The graduate-level program at NYU to which Mr. Zitolo has applied will offer some of its 100 students partial scholarships, also with the commitment that they teach for two years.
Ms. Botman said that she and other CUNY officials have been visiting high schools in the city to recruit students. In addition, the university has sent letters inviting principals to nominate students for the available slots.
Once the program begins in the fall, she said, students will be placed in math, science, and general education classes in cohorts. The cohorts will stay together through K-12 apprenticeships and function as a support group for the student-teachers themselves.
“We believe our students will be highly effective, and will really understand what the thrill of teaching is about,” Ms. Botman said.
The need to recruit more math and science teachers has taken a high profile lately, as business leaders and politicians sound the alarm that poor math and science achievement among American students could impede the nation’s economy and security.
In New York City, as elsewhere, filling the need for math and science teachers is “a very serious problem,” said Ms. McIntosh, the partnership’s director.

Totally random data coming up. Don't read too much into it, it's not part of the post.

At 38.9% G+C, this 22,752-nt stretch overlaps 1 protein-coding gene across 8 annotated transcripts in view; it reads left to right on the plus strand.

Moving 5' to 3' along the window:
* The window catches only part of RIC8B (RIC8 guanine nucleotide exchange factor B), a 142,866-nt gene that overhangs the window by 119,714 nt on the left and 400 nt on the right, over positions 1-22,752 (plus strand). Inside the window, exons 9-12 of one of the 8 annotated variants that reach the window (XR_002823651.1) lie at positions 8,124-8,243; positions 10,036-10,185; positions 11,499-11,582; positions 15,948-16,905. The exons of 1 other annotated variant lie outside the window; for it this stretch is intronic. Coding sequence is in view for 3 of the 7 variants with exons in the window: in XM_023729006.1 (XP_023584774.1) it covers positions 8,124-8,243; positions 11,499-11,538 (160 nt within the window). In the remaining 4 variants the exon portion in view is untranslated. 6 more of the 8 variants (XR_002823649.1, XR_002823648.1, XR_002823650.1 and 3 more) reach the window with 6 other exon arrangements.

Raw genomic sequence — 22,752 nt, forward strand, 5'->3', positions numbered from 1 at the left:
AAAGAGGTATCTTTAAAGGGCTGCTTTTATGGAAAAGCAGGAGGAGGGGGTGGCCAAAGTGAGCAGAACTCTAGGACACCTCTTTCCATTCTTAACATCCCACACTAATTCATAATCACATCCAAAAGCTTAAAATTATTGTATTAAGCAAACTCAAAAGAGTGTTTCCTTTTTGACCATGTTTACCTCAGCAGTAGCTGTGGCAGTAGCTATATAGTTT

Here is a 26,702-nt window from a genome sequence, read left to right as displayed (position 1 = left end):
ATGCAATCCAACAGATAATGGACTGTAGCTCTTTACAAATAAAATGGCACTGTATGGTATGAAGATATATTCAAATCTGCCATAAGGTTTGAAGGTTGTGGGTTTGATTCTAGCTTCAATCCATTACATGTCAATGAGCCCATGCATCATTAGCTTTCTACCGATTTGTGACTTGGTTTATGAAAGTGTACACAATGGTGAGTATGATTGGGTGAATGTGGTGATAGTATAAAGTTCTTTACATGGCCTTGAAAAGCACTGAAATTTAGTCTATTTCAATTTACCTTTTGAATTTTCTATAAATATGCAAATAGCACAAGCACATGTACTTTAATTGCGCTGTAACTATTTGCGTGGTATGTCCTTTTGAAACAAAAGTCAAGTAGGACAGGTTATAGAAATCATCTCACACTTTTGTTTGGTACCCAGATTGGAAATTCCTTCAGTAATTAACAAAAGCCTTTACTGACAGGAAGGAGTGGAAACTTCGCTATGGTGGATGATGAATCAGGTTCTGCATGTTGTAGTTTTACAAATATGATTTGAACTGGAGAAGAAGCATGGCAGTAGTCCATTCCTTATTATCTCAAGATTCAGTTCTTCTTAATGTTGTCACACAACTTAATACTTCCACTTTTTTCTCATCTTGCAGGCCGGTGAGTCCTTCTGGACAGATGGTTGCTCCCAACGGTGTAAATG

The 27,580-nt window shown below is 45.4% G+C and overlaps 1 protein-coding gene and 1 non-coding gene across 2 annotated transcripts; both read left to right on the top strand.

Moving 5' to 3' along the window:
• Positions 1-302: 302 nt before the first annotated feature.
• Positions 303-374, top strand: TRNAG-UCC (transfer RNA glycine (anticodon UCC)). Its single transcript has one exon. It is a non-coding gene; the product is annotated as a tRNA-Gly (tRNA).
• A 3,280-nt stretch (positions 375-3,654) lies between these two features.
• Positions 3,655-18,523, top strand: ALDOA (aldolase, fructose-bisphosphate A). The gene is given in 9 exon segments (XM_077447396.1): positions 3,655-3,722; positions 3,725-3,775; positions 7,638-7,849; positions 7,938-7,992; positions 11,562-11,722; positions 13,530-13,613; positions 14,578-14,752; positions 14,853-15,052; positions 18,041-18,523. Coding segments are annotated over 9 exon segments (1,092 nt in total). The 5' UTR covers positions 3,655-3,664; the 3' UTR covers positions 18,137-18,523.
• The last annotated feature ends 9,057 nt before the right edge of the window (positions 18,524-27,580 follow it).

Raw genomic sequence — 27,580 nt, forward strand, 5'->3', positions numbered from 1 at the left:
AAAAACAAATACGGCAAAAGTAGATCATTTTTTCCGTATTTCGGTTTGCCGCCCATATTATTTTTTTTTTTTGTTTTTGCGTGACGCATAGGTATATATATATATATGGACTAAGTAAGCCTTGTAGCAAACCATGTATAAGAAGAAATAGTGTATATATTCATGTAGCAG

So, too, is the teacher-attrition rate. About 12 percent to 15 percent of first-year teachers left in each of the past several years, said city schools spokesman Andrew Jacob.
To reduce new-teacher dropout rates, the partnership will provide ongoing professional support to new teachers during the first few years they are in the classroom.
The attrition rate could be reduced “if we can approach teacher education as a continuum that doesn’t end when they graduate, but continues into early years of teaching,” said Mary Brabeck, the dean of the education school at NYU.
She said university officials are hoping that the partnership will yield information that can be used by other teacher education programs.
As for Mr. Zitolo, he is keeping his fingers crossed that he’ll get into the program; he could hear from NYU as early as this month.
He has already been meeting with faculty members instrumental in setting up the program, and he said he finds their enthusiasm infectious. What’s more, Mr. Zitolo said, the possibility of getting a scholarship is “a very attractive component.”
Vol. 25, Issue 27, Pages 5,14